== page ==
News Stories

Sawfish Poachers Caught

Sawfish, Poachers, Conservation, Wildlife, Preservation, Florida

The officers being recognized for this arrest posing with the confiscated gilnet. 

Officers with the Florida Fish and Wildlife Conservation Commission Division of Law Enforcement arrested two men in October for using an illegal gillnet near Everglades City and killing an endangered smalltooth sawfish. The men now face several misdemeanor and felony charges.

Sonja Fordham with Shark Advocates International, and a member of the U.S. Smalltooth Sawfish Recovery Implementation Team stated “It’s tough to read about the illegal killing of an endangered sawfish, but good to see FWC Officers taking the offense seriously and publicizing various aspects of the enforcement process. I’m hopeful law enforcement will also prioritize penalties for these individuals”.

The confiscated sawfish is being held as evidence during the investigation, then will be transferred to sawfish researchers with the FWC Port Charlotte Field Lab.

Sawfish, Poachers, Conservation, Wildlife, Preservation, Florida

Giilnets are illegal in many countries across the world because of their ability to decimate local wildlife populations.

Adam Brame, the NOAA Fisheries Smalltooth Sawfish Recovery Coordinator said “I’m hopeful the legal process will hold the perpetrators accountable for their actions and that this unfortunate situation can be used to raise further awareness about the consequences of illegal fishing practices and their effects on endangered species.”

More information about the case is available in The Miami Herald at

This event is a good reminder about the impacts of illegal gillnet fishing. Gillnets are not selective therefore tend to catch both target and not-target species, which contributed to the decline of sawfish prior to the implementation of the Florida gillnet ban in 1995, when sawfish were incidentally caught by anglers targeting mullet.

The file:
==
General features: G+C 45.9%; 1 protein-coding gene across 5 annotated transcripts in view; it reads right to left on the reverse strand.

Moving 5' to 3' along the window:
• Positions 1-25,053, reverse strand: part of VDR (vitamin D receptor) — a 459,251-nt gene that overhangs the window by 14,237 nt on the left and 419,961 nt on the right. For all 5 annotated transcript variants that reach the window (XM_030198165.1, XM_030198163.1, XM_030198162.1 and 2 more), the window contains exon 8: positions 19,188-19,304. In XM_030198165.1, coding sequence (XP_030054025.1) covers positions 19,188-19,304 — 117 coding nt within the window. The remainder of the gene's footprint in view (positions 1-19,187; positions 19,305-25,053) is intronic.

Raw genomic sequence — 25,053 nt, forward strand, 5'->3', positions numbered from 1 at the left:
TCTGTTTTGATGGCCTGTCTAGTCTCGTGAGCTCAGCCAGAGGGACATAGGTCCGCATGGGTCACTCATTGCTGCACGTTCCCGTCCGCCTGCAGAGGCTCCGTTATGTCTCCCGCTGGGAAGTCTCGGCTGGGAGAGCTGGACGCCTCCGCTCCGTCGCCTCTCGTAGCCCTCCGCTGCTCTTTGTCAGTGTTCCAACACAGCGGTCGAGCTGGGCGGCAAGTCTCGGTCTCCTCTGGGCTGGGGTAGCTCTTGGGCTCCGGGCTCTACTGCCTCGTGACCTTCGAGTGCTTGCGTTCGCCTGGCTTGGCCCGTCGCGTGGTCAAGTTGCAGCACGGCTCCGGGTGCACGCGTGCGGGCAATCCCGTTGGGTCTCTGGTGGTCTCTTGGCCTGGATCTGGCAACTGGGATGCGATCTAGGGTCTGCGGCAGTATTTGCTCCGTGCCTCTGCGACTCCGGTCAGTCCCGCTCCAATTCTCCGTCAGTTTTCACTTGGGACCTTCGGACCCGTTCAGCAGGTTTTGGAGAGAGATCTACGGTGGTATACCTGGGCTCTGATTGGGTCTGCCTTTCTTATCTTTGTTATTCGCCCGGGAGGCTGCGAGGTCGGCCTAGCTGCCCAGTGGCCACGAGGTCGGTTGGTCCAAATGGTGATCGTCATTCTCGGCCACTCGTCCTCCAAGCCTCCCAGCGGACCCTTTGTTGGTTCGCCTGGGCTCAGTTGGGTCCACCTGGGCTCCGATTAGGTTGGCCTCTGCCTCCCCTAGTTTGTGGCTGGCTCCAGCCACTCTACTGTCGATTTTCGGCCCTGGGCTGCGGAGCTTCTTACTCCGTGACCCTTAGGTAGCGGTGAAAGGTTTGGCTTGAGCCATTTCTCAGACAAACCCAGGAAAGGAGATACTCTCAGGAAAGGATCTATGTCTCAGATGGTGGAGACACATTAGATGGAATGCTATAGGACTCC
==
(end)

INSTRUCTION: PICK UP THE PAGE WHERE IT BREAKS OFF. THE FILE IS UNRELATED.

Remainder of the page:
Sawfish, Poachers, Conservation, Wildlife, Preservation, Florida

Sawfish are a protected species.

Smalltooth sawfish use the same shallow estuarine waters as mullet and unfortunately the sawfish rostrum (saw) is easily entangled in gillnets, making them a common bycatch species. Given the difficulty in removing sawfish from gillnets, they were often killed when incidentally captured.

Despite the population declines observed during the last century, we’ve seen positive signs in the smalltooth sawfish population since the protections of the 1995 net ban and the ESA-listing in 2003.

If you see or catch a sawfish, follow the viewing and handling guidelines at then note its estimated total length, and the date, time, and your location with GPS coordinates if available. Please share the information by visiting, calling 1-844-4SAWFISH, emailing [email protected], or entering the details in the FWC Reporter App to help scientists steer research and conservation efforts and track recovery of the population.